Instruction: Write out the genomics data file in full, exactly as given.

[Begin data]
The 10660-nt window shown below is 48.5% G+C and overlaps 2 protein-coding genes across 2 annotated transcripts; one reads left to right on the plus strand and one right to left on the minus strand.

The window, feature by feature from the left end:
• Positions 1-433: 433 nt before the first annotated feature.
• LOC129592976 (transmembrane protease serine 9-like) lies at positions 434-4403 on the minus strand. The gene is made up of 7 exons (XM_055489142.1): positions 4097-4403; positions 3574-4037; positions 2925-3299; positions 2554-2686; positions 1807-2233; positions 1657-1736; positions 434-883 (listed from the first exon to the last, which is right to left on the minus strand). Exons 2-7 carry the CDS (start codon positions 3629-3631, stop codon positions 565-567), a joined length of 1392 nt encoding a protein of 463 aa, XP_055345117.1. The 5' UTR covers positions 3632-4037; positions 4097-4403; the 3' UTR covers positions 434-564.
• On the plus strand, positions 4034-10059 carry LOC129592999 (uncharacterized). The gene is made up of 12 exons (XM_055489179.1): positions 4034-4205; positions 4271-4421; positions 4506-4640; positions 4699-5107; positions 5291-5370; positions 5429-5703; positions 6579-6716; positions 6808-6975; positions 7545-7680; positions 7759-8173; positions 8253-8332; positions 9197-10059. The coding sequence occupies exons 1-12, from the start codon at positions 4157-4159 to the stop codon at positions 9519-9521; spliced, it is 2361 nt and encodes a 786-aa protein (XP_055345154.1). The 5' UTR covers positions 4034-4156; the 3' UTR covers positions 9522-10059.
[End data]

The 10660-nt window shown below is 48.5% G+C and overlaps 2 protein-coding genes across 2 annotated transcripts; one reads left to right on the plus strand and one right to left on the minus strand.

The window, feature by feature from the left end:
• Positions 1-433: 433 nt before the first annotated feature.
• LOC129592976 (transmembrane protease serine 9-like) lies at positions 434-4403 on the minus strand. The gene is made up of 7 exons (XM_055489142.1): positions 4097-4403; positions 3574-4037; positions 2925-3299; positions 2554-2686; positions 1807-2233; positions 1657-1736; positions 434-883 (listed from the first exon to the last, which is right to left on the minus strand). Exons 2-7 carry the CDS (start codon positions 3629-3631, stop codon positions 565-567), a joined length of 1392 nt encoding a protein of 463 aa, XP_055345117.1. The 5' UTR covers positions 3632-4037; positions 4097-4403; the 3' UTR covers positions 434-564.
• On the plus strand, positions 4034-10059 carry LOC129592999 (uncharacterized). The gene is made up of 12 exons (XM_055489179.1): positions 4034-4205; positions 4271-4421; positions 4506-4640; positions 4699-5107; positions 5291-5370; positions 5429-5703; positions 6579-6716; positions 6808-6975; positions 7545-7680; positions 7759-8173; positions 8253-8332; positions 9197-10059. The coding sequence occupies exons 1-12, from the start codon at positions 4157-4159 to the stop codon at positions 9519-9521; spliced, it is 2361 nt and encodes a 786-aa protein (XP_055345154.1). The 5' UTR covers positions 4034-4156; the 3' UTR covers positions 9522-10059.